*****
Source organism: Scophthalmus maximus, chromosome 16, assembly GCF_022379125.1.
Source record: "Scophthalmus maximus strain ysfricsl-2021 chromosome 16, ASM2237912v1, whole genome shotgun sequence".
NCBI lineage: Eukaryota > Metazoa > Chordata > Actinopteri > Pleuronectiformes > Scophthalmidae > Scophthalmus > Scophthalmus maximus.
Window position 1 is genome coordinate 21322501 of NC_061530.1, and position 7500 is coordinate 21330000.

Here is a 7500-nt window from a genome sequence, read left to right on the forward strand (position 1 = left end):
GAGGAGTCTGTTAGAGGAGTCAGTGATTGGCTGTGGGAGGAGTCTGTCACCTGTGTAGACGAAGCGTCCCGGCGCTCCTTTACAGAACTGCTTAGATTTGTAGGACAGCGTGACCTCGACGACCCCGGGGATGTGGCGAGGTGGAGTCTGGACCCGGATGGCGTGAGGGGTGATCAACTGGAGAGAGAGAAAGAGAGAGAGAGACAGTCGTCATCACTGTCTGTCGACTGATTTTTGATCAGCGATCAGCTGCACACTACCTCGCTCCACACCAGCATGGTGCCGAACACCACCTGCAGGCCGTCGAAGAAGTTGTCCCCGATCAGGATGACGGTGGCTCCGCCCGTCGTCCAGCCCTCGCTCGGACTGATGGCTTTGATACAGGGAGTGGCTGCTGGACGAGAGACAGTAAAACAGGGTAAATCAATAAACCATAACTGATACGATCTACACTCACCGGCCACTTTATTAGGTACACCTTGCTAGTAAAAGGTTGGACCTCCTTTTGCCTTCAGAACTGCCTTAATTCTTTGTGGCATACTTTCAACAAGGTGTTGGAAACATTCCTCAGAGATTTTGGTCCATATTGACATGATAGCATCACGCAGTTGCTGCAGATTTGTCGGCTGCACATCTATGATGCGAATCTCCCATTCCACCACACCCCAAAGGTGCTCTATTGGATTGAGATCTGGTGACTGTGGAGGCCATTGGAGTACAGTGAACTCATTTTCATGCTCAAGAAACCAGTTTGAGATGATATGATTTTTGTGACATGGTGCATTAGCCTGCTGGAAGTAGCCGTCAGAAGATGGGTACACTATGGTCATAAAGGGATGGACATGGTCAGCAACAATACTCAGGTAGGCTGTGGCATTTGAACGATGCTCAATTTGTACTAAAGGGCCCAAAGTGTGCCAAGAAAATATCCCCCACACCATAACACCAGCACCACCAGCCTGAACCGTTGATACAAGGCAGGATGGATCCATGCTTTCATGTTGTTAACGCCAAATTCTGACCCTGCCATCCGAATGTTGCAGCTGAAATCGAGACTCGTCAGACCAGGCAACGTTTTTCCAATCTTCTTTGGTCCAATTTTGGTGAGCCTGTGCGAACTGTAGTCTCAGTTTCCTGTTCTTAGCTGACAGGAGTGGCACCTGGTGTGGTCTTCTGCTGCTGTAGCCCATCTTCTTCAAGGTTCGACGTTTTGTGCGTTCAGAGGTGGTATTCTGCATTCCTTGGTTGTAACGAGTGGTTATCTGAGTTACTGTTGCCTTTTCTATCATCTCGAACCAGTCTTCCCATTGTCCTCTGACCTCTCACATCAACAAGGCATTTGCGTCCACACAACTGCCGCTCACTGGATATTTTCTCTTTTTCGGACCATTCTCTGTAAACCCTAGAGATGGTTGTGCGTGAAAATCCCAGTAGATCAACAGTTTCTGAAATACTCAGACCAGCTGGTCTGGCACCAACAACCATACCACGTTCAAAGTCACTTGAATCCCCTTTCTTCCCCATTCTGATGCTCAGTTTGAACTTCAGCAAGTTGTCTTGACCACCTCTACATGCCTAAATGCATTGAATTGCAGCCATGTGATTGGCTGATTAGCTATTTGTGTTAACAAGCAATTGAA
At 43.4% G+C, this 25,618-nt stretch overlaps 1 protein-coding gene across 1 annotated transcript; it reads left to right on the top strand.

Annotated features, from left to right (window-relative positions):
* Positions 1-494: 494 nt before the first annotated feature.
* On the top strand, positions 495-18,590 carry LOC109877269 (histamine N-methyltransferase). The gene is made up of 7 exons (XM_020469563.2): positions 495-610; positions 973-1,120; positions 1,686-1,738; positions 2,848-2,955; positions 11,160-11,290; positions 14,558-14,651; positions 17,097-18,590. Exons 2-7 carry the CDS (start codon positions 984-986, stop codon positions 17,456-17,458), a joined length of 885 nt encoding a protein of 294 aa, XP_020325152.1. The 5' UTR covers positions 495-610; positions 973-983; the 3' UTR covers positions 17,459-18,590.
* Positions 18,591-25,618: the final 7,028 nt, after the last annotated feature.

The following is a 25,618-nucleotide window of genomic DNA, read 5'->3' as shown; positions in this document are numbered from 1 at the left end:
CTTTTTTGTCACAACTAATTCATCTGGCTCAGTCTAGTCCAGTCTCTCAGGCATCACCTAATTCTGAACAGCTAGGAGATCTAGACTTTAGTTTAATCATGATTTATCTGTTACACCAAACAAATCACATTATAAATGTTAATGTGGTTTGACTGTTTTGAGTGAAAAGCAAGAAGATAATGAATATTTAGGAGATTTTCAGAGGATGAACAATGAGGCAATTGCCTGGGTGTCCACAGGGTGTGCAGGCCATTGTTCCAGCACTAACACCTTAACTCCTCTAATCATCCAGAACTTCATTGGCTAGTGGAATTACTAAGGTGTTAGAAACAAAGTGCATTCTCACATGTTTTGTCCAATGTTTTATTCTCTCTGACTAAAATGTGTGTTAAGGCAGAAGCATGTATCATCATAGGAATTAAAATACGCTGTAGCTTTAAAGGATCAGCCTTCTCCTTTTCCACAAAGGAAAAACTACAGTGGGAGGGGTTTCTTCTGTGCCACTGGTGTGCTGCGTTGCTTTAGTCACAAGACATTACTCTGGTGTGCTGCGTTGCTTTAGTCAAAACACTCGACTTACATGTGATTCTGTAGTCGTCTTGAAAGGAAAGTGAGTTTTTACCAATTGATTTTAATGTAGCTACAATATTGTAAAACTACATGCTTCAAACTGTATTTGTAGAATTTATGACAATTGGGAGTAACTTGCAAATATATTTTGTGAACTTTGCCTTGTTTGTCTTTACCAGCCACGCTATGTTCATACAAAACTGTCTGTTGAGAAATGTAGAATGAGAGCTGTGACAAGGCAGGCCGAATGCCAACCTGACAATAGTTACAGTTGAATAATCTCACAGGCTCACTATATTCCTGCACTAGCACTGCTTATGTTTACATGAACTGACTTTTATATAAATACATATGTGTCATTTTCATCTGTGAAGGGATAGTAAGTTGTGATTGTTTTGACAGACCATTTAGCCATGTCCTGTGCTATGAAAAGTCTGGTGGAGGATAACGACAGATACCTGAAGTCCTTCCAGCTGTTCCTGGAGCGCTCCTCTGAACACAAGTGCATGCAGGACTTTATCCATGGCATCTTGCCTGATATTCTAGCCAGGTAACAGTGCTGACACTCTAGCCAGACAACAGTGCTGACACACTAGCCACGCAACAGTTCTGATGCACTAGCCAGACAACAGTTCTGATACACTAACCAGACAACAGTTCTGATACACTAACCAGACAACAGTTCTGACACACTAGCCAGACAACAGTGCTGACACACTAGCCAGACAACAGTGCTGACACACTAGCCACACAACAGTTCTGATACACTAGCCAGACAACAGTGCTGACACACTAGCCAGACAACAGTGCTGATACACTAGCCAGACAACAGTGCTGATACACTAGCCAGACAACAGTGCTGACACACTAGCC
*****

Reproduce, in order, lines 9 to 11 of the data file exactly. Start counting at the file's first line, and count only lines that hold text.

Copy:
* Positions 1-494: 494 nt before the first annotated feature.
* On the top strand, positions 495-18,590 carry LOC109877269 (histamine N-methyltransferase). The gene is made up of 7 exons (XM_020469563.2): positions 495-610; positions 973-1,120; positions 1,686-1,738; positions 2,848-2,955; positions 11,160-11,290; positions 14,558-14,651; positions 17,097-18,590. Exons 2-7 carry the CDS (start codon positions 984-986, stop codon positions 17,456-17,458), a joined length of 885 nt encoding a protein of 294 aa, XP_020325152.1. The 5' UTR covers positions 495-610; positions 973-983; the 3' UTR covers positions 17,459-18,590.
* Positions 18,591-25,618: the final 7,028 nt, after the last annotated feature.